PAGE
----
"Some days are diamonds, some days are stones . . . but they can both be good training days!”
My thirst for the science of performance in my career grew as I slowly climbed the ladder of professional cycling. I gathered information from any literature I could find and, more importantly, through questioning some of the best cyclists and coaches in the world.
Out of this 'mash' of information, I tried many types of training, workouts and diets. This got pretty crazy at times.
There was the extreme but good: doing unheard of amounts of zone two training in the Borrego desert; standing for entire reps of Magnolia (Boulder’s steepest col); nutrition-packed smoothies for recovery; or using a sauna to adapt to hot climates. There was the bad: motor pacing over yonder and back, up climbs and over roads high above the front range; smashing out TT workouts in a barn while sucking on an oxygen mask at 10,000ft; attempting to maintain output while building blood cells during an altitude camp before a USA Pro Cycling challenge. Then there was the just plain ugly: riding with a plastic raincoat under thermals to prepare for a humid Tour de Georgia, or cutting my post-season break short in order to 'get ahead' for the next year.
By the end of more than 20 years in cycling, I defined some solid personal beliefs about cycling performance and distilled these golden rules for training.
Consistency. The absolute most important rule of training in a word: Consistency. You will make incremental progress if you do quality sessions on a regular basis. Pros get better because they are out there day in and day out.
Do the work. If you are tired, ease into workouts. Use the first rep or set as a warm up to progress from, but do the work. There was a time when I was bummed when a workout was not perfect. A wise rider asked me, “Did you do the work?” – the answer was yes, and I got stronger from it. It is easy to crush it when you are feeling amazing, but the other days make the difference. Some days are diamonds, some days are stones . . . but they can both be good training days!
Respect your limits. Take what your body gives you that day . . . if it gives it to you, take it . . . test limits, but respect them. It is necessary to work near your limits to improve. But these limits fluctuate day to day, so take the watts when they are there.
Listen to your body. Algorithms and graphs have revolutionised the way we train, but never let them trump the old school advice of 'listen to your body'. If you are really tired, don’t let numbers tell you otherwise.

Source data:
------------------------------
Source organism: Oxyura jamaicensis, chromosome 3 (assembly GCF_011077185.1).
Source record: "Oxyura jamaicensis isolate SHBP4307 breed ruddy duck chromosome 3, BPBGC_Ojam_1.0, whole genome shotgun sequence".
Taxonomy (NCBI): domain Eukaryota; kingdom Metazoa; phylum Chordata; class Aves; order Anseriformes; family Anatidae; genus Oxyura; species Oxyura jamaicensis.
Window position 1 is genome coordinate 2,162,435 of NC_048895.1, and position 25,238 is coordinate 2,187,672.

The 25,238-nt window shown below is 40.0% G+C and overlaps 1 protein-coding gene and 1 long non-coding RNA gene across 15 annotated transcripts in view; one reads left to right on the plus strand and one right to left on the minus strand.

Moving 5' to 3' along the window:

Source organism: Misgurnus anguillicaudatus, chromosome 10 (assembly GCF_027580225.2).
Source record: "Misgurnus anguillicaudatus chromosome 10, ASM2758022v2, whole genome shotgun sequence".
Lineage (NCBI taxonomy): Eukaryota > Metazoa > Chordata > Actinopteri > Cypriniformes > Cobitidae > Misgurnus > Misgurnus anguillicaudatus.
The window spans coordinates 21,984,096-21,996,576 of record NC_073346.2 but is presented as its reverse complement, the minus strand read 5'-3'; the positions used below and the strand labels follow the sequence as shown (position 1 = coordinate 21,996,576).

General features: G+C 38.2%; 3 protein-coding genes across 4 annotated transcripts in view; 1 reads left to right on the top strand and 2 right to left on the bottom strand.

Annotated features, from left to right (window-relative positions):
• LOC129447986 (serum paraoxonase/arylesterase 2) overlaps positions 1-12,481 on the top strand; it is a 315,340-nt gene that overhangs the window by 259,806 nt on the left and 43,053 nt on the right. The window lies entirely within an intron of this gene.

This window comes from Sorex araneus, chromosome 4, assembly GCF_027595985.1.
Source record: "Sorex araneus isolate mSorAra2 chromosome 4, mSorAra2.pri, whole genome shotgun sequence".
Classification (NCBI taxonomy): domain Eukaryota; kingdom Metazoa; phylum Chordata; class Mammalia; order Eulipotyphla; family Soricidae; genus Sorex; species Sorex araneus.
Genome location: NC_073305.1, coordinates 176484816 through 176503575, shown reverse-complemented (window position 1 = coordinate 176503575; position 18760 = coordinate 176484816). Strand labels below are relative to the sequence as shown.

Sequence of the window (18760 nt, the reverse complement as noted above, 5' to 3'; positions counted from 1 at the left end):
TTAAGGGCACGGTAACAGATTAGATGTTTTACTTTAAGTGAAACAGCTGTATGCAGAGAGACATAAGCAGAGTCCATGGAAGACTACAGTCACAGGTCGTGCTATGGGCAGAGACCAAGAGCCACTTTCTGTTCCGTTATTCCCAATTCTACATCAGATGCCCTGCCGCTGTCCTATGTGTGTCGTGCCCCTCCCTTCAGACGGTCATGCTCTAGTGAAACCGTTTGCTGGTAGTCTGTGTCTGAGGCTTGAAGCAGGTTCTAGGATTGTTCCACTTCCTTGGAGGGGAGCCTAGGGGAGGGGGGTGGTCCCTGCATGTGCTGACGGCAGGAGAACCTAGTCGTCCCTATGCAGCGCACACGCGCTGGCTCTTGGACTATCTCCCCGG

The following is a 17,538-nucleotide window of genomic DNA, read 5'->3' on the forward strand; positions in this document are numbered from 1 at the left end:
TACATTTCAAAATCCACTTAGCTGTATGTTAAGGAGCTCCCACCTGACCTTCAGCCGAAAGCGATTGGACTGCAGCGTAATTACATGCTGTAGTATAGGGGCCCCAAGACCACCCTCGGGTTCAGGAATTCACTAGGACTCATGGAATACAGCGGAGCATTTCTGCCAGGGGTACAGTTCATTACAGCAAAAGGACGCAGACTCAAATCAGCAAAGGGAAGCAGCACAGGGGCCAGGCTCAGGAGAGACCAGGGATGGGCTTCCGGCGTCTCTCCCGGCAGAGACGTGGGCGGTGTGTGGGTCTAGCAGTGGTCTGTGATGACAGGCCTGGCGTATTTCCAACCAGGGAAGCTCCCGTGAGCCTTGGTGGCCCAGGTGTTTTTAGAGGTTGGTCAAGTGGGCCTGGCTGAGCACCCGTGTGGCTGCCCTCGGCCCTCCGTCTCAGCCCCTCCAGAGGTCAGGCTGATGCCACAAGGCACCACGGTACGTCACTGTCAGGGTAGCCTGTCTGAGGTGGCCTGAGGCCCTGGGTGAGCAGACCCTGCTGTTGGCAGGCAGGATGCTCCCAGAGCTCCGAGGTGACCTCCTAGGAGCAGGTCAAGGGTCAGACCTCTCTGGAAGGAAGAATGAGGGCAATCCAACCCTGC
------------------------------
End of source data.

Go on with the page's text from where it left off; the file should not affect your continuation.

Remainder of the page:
Build your base. Your aerobic engine or ability to do work with oxygen determines success; it’s the water line that your ship sits in. Everything is easier when you are aerobically fit. When the guy next to you is breathing hard and you are not, you will win. While training under Inigo San Milan, a brilliant coach and physiologist, I managed a third place in a seven-minute prologue without training above zone two (a hard but steady endurance pace). This is just an illustration, but you get the idea.
Rest completely. Ironically it is easy to build fatigue and hard to unload it. You can easily carry fatigue forward by not riding easy enough. It is like the body has on / off switch, and you need the off position to snap back from hard work. Ride on the bike path… alone. Max Testa, another outstanding coach, would say: “You have great fitness, but your fatigue is masking it right now."
KISS (keep it simple, stupid). Weight training and stretching are best kept simple, streamlined and habitual. You are much more likely to stick with these things if they are in a simple format and become part of your routine. I finished training, rolled on a foam roller and stretched for only 5 or 10 minutes. But I did this every day, no exceptions.
Don't fear the repeat. Repetition is a necessary evil for training, accept it. Sure, you can build variety into programs. But it is necessary to stress a system frequently to get adaptation. Get used to those Lactate Threshold repeats!
Go big! Once you have all these concepts working for you, do some 'massive' days! If recovery is adequate this can be the difference between good form and great form. During the end of my base building period in sunny Arizona, I would throw in some seven-hour zone two days. I treated these as adventures, picking out a route reaching some far away destination. For a build period, this would mean adding a rep or two to a session of Lactate Threshold (near your maximum sustainable power). Obviously you have to use some common sense here, but if you never test your limits, you will never find them!
Chris Baldwin recently retired from professional racing after 15 years. His results included two national time trial championships, a Pam Am games silver medal and top placings in many stage races. There was a long stretch when Chris was a threat for the win in virtually every race he started. Chris was a member of Bissell Pro Cycling, UnitedHealthcare Pro Cycling and OUCH Pro Cycling teams. Chris is currently a cycling and triathlon coach with Day by Day Coaching, and is qualified as a USAC Level 2 Cycling Coach (USA Cycling) and a Training Peaks University Certified Coach.